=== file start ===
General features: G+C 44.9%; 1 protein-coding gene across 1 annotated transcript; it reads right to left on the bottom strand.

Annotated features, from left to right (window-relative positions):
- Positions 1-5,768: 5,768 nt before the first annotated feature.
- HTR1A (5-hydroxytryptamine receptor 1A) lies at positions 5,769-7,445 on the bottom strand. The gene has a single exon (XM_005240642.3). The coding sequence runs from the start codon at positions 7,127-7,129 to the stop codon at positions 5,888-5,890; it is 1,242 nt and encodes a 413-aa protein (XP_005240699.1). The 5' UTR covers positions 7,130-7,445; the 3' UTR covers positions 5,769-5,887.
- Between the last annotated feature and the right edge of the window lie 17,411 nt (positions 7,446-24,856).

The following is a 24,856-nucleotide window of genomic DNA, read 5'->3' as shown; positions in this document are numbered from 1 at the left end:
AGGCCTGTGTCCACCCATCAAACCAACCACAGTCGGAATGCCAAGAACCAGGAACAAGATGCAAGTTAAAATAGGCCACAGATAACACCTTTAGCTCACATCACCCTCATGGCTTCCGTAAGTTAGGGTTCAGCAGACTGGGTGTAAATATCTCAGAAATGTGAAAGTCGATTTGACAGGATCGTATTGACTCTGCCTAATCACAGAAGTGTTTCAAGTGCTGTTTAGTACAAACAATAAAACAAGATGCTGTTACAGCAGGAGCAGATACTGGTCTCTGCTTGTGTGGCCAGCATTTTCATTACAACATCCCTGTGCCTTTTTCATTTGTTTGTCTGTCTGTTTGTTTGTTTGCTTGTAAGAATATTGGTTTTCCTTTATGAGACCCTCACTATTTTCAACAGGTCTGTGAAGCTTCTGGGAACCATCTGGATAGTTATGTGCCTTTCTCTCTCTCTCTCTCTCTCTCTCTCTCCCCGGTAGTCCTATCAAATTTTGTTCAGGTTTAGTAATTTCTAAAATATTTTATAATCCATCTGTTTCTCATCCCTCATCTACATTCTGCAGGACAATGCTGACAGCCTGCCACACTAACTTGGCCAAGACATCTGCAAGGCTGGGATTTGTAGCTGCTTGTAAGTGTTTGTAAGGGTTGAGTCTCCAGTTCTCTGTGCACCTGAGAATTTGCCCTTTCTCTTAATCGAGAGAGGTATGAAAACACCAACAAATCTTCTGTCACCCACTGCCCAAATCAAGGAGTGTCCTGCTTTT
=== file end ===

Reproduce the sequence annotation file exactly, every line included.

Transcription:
General features: G+C 44.9%; 1 protein-coding gene across 1 annotated transcript; it reads right to left on the bottom strand.

Annotated features, from left to right (window-relative positions):
- Positions 1-5,768: 5,768 nt before the first annotated feature.
- HTR1A (5-hydroxytryptamine receptor 1A) lies at positions 5,769-7,445 on the bottom strand. The gene has a single exon (XM_005240642.3). The coding sequence runs from the start codon at positions 7,127-7,129 to the stop codon at positions 5,888-5,890; it is 1,242 nt and encodes a 413-aa protein (XP_005240699.1). The 5' UTR covers positions 7,130-7,445; the 3' UTR covers positions 5,769-5,887.
- Between the last annotated feature and the right edge of the window lie 17,411 nt (positions 7,446-24,856).

The following is a 24,856-nucleotide window of genomic DNA, read 5'->3' as shown; positions in this document are numbered from 1 at the left end:
AGGCCTGTGTCCACCCATCAAACCAACCACAGTCGGAATGCCAAGAACCAGGAACAAGATGCAAGTTAAAATAGGCCACAGATAACACCTTTAGCTCACATCACCCTCATGGCTTCCGTAAGTTAGGGTTCAGCAGACTGGGTGTAAATATCTCAGAAATGTGAAAGTCGATTTGACAGGATCGTATTGACTCTGCCTAATCACAGAAGTGTTTCAAGTGCTGTTTAGTACAAACAATAAAACAAGATGCTGTTACAGCAGGAGCAGATACTGGTCTCTGCTTGTGTGGCCAGCATTTTCATTACAACATCCCTGTGCCTTTTTCATTTGTTTGTCTGTCTGTTTGTTTGTTTGCTTGTAAGAATATTGGTTTTCCTTTATGAGACCCTCACTATTTTCAACAGGTCTGTGAAGCTTCTGGGAACCATCTGGATAGTTATGTGCCTTTCTCTCTCTCTCTCTCTCTCTCTCTCTCCCCGGTAGTCCTATCAAATTTTGTTCAGGTTTAGTAATTTCTAAAATATTTTATAATCCATCTGTTTCTCATCCCTCATCTACATTCTGCAGGACAATGCTGACAGCCTGCCACACTAACTTGGCCAAGACATCTGCAAGGCTGGGATTTGTAGCTGCTTGTAAGTGTTTGTAAGGGTTGAGTCTCCAGTTCTCTGTGCACCTGAGAATTTGCCCTTTCTCTTAATCGAGAGAGGTATGAAAACACCAACAAATCTTCTGTCACCCACTGCCCAAATCAAGGAGTGTCCTGCTTTT